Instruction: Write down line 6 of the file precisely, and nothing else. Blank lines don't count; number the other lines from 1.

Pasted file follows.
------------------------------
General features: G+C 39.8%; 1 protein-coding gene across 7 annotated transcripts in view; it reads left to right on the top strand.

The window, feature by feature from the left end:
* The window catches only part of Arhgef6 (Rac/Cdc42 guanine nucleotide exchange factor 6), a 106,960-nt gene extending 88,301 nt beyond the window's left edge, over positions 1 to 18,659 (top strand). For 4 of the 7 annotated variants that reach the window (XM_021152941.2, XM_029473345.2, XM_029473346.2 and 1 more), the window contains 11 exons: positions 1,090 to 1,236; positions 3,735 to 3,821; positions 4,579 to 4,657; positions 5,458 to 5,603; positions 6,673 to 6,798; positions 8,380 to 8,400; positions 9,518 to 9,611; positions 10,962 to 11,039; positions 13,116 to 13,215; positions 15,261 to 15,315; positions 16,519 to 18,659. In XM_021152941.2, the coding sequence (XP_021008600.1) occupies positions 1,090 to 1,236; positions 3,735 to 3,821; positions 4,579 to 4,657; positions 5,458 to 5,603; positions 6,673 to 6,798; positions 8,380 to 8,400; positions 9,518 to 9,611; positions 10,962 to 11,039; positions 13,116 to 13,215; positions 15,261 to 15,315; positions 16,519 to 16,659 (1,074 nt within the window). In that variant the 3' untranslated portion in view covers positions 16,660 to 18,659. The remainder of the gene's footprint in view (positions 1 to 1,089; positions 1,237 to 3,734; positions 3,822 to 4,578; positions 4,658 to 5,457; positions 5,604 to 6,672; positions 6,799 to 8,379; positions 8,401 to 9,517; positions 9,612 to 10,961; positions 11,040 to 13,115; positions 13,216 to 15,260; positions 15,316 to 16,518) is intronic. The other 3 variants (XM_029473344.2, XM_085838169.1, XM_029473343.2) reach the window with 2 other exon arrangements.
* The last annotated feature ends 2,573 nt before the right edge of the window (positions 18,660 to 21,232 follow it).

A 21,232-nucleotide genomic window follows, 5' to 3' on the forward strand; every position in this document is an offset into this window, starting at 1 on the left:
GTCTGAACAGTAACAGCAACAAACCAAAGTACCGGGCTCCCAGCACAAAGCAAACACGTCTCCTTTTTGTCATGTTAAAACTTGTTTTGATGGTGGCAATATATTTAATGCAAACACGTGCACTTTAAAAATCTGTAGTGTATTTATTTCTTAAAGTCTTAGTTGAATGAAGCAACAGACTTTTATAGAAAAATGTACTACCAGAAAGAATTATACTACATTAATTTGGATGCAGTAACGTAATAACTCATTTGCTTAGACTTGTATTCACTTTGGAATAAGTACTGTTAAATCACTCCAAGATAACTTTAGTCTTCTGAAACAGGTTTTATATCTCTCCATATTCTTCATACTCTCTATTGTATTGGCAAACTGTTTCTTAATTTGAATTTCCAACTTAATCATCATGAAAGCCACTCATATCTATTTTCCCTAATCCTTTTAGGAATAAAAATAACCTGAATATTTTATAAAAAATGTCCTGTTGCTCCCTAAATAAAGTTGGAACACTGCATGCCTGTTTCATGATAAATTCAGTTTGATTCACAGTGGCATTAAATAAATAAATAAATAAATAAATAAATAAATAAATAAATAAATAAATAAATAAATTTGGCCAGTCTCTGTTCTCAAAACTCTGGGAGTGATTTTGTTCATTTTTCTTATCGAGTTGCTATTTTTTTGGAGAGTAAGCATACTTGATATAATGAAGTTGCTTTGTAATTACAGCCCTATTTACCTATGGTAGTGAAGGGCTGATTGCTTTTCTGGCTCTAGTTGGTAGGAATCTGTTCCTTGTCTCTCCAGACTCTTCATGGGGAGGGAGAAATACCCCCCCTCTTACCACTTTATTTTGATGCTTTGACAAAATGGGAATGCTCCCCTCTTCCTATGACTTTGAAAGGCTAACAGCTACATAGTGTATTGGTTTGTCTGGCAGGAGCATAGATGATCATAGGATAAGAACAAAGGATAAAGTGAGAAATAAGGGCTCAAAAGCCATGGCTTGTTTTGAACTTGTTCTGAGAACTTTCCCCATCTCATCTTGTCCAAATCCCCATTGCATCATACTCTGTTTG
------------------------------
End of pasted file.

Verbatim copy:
GTCTGAACAGTAACAGCAACAAACCAAAGTACCGGGCTCCCAGCACAAAGCAAACACGTCTCCTTTTTGTCATGTTAAAACTTGTTTTGATGGTGGCAATATATTTAATGCAAACACGTGCACTTTAAAAATCTGTAGTGTATTTATTTCTTAAAGTCTTAGTTGAATGAAGCAACAGACTTTTATAGAAAAATGTACTACCAGAAAGAATTATACTACATTAATTTGGATGCAGTAACGTAATAACTCATTTGCTTAGACTTGTATTCACTTTGGAATAAGTACTGTTAAATCACTCCAAGATAACTTTAGTCTTCTGAAACAGGTTTTATATCTCTCCATATTCTTCATACTCTCTATTGTATTGGCAAACTGTTTCTTAATTTGAATTTCCAACTTAATCATCATGAAAGCCACTCATATCTATTTTCCCTAATCCTTTTAGGAATAAAAATAACCTGAATATTTTATAAAAAATGTCCTGTTGCTCCCTAAATAAAGTTGGAACACTGCATGCCTGTTTCATGATAAATTCAGTTTGATTCACAGTGGCATTAAATAAATAAATAAATAAATAAATAAATAAATAAATAAATAAATAAATAAATAAATTTGGCCAGTCTCTGTTCTCAAAACTCTGGGAGTGATTTTGTTCATTTTTCTTATCGAGTTGCTATTTTTTTGGAGAGTAAGCATACTTGATATAATGAAGTTGCTTTGTAATTACAGCCCTATTTACCTATGGTAGTGAAGGGCTGATTGCTTTTCTGGCTCTAGTTGGTAGGAATCTGTTCCTTGTCTCTCCAGACTCTTCATGGGGAGGGAGAAATACCCCCCCTCTTACCACTTTATTTTGATGCTTTGACAAAATGGGAATGCTCCCCTCTTCCTATGACTTTGAAAGGCTAACAGCTACATAGTGTATTGGTTTGTCTGGCAGGAGCATAGATGATCATAGGATAAGAACAAAGGATAAAGTGAGAAATAAGGGCTCAAAAGCCATGGCTTGTTTTGAACTTGTTCTGAGAACTTTCCCCATCTCATCTTGTCCAAATCCCCATTGCATCATACTCTGTTTG